This coming school year will mark my 10th year of teaching AP Lit., and for quite a few years now, each time I would attend a conference or talk to another like-minded AP colleague, I would hear the same thing over and over: you HAVE to go to the AP Reading. I quickly decided these people were crazy. Wait, you want me to volunteer to give up my first week of summer vacation to go and grade essays for 7 days? So many things sounded more appealing. You know, things like gouging my eyes out with forks or walking barefoot over broken glass. … KEEP READING
The following thoughts were originally posted on the College Board AP Lit list serve and are being posted here with permission.
We have been having a very good discussion about AP English scores this year, and our director at the College Board, Brandon Abdon, has followed the comments very closely and responded with 8 carefully considered points. In my role as a consultant for APSI sessions and as moderator for this community, I think that these contributions from Brandon are very helpful in advancing our dialogue, and he has discussed them in some detail with me and with our advisors for Language (Jodi Rice) and Literature (Brian Sztabnik). We now offer them for your consideration. … KEEP READING
Thanks to Sarah Soper and Melissa Smith for sharing their thoughts from the AP Lit reading this year on Question 3. The prompt can be found here at AP Central.
Reflections by Sarah Soper:
When my students came back from the AP test this year (and of course waited the 2 days until we could discuss it), I was really excited when I heard Q3’s topic. A character of an unusual or mysterious origin; it sounded interesting and something accessible to students, so when I found out I had Q3 at the reading, I was excited to see what they had produced. … KEEP READING
After last year’s challenging Q1, where students found themselves faced with a most unusual juggler, students seemed much more confident with this year’s poem, Rachel M. Harper’s “The Myth of Music.” This beautiful poem is brief and seems easy to read but offers students an opportunity for in-depth analysis. Spending a week with this poem and the student responses to it has given me new insights and some simple tips to help students write more effectively about poetry. It also reminded me that accessible poetry does not equal easy poetry. … KEEP READING
I was talking to my AP Literature class yesterday, and when I asked them how they were feeling about the AP test we’ll be taking next week, the response was mixed. While most students feel that they have the skills they need to go in and be successful, there was some apprehension. “What do I do if I hit a wall?” one of my students asked. When I asked her what she meant, she went on to say, “If I read the poem or passage, and just have nothing to write, what do I do?” … KEEP READING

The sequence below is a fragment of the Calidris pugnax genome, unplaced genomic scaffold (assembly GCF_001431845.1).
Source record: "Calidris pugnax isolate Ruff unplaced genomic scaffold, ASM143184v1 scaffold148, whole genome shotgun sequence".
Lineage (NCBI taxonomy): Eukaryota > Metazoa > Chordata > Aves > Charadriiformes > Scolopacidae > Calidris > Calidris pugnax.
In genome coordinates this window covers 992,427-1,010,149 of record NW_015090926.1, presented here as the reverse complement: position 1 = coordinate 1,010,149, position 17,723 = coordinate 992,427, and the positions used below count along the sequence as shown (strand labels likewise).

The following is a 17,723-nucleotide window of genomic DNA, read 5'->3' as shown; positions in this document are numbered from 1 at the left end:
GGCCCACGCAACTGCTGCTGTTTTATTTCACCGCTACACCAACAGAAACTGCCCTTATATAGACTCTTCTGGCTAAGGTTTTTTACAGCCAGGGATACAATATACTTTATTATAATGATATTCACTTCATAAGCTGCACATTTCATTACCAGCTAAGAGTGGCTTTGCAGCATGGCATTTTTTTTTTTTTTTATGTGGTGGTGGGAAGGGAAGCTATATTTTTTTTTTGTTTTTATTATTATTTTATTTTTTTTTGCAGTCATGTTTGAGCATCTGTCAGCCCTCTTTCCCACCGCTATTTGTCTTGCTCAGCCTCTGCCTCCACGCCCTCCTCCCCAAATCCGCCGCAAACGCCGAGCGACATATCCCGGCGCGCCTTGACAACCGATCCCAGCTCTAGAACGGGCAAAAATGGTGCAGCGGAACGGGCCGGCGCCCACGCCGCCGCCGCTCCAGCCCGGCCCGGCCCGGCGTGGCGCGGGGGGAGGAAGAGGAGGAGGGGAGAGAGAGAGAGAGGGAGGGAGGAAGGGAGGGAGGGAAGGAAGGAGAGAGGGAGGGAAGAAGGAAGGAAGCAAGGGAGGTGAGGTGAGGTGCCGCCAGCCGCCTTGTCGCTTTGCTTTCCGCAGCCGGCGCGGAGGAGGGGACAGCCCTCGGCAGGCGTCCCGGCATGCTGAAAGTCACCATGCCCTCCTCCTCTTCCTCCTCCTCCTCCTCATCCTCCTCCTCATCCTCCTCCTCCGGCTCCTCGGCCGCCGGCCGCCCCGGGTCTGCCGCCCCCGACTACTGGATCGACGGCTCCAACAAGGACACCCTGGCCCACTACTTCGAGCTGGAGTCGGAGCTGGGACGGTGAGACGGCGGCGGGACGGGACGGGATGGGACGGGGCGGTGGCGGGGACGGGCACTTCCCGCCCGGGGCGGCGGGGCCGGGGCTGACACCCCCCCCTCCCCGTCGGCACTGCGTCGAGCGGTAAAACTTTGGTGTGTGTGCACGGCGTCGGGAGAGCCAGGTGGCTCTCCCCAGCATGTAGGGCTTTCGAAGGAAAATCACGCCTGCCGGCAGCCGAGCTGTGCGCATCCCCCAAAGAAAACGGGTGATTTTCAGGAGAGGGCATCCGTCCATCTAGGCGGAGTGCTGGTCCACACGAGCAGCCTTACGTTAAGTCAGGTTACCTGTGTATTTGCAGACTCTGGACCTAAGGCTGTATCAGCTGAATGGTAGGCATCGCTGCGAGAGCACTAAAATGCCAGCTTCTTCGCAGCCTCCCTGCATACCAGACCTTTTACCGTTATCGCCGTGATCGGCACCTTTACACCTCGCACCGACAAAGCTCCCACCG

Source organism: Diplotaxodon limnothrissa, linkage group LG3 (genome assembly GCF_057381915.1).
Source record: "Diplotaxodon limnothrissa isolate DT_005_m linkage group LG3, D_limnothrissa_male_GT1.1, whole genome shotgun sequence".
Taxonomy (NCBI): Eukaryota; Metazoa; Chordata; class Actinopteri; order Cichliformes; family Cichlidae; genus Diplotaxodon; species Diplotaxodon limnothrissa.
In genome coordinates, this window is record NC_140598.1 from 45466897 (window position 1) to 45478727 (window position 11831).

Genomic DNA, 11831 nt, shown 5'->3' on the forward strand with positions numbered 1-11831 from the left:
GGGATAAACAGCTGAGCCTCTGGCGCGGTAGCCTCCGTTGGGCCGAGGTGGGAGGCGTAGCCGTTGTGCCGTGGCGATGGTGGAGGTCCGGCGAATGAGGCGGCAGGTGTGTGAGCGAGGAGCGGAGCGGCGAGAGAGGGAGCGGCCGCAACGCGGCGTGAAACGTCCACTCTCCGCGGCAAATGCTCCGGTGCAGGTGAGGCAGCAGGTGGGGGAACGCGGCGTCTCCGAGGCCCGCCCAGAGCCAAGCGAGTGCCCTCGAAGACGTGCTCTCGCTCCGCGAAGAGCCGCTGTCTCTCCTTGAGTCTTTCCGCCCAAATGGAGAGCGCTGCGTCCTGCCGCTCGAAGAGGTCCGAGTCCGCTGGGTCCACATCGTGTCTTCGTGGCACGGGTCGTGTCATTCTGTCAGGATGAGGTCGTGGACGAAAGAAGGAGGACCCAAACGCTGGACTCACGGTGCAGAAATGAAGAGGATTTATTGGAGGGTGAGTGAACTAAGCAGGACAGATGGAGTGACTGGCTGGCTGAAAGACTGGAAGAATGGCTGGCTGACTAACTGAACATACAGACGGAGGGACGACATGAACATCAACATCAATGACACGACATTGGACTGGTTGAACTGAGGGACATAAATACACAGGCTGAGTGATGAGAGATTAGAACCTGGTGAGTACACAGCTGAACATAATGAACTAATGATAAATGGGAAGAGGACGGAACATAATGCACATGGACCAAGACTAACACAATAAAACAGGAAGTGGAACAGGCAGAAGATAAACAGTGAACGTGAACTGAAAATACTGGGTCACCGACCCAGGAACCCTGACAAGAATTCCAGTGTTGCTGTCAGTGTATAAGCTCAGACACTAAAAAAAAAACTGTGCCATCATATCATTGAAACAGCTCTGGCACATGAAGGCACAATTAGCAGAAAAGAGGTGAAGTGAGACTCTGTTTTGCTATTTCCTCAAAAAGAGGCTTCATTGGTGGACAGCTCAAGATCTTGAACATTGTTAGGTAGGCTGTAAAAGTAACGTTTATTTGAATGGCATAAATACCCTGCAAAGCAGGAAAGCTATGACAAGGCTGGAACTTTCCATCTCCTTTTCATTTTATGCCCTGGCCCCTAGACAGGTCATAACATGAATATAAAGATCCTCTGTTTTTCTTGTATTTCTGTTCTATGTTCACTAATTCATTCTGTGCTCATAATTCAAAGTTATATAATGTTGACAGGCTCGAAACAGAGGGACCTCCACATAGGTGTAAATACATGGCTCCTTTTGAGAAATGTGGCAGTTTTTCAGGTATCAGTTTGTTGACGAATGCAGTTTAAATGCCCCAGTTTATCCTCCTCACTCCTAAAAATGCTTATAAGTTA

You take the test; the test doesn’t take you.
This is something my students and I talk about a lot. The last thing I want them to do on exam day is walking in feeling powerless to an exam. I want the opposite: I want them to feel like they have a choice in how they decide to tackle the exam. Confidence on exam day goes a long way and knowing some test taking strategies and having a personal plan for exam day helps build student confidence.
Take advantage of these test-taking strategies and pointers for students: … KEEP READING
Writing a timed essay for an AP exam is stressful for even the most confident of students. The job of an AP teacher (or any writing teacher honestly) is to provide as many tools as possible for the student to have in their writing toolbox. Having different methods of organization is fundamental because it provides the outline and structure for the analysis and ideas of the essay. Organizing can be challenging because there is no one “right” way to do this. Below are the three most common ways to organize a timed writing response with examples of sample essays from AP central. … KEEP READING
Multiple choice practice is a staple of any AP class but can quickly become routine and dull and thus less effective for students. As teachers strive to provide opportunities for low-pressure practice, we should also dedicate ourselves to being creative in our approach in an effort to keep students engaged in learning and building skill. The result – students who are confident and prepared for the exam but more importantly mature readers and thinkers. Below are seven ideas to shake up multiple choice practice: … KEEP READING
One of my first lessons in AP or any senior level literature class revolves around the question of what exactly constitutes literature. Because I wanted to change things up this year, I have not done this lesson and am glad because now I am going to teach Bob Dylan.
Question 3 calls for students to answer a prompt using a novel or play that is a work of “literary merit.” Each year students ask if they can write on Harry Potter, The Fault in Our Stars, or The Cat in the Hat for the exam; (surprisingly none of my students have written on the latter to date). While I could direct students to a list of what I believe to be appropriate criteria for literary merit, I prefer to let students wrestle with the difficulty of literary merit before I offer my thoughts. … KEEP READING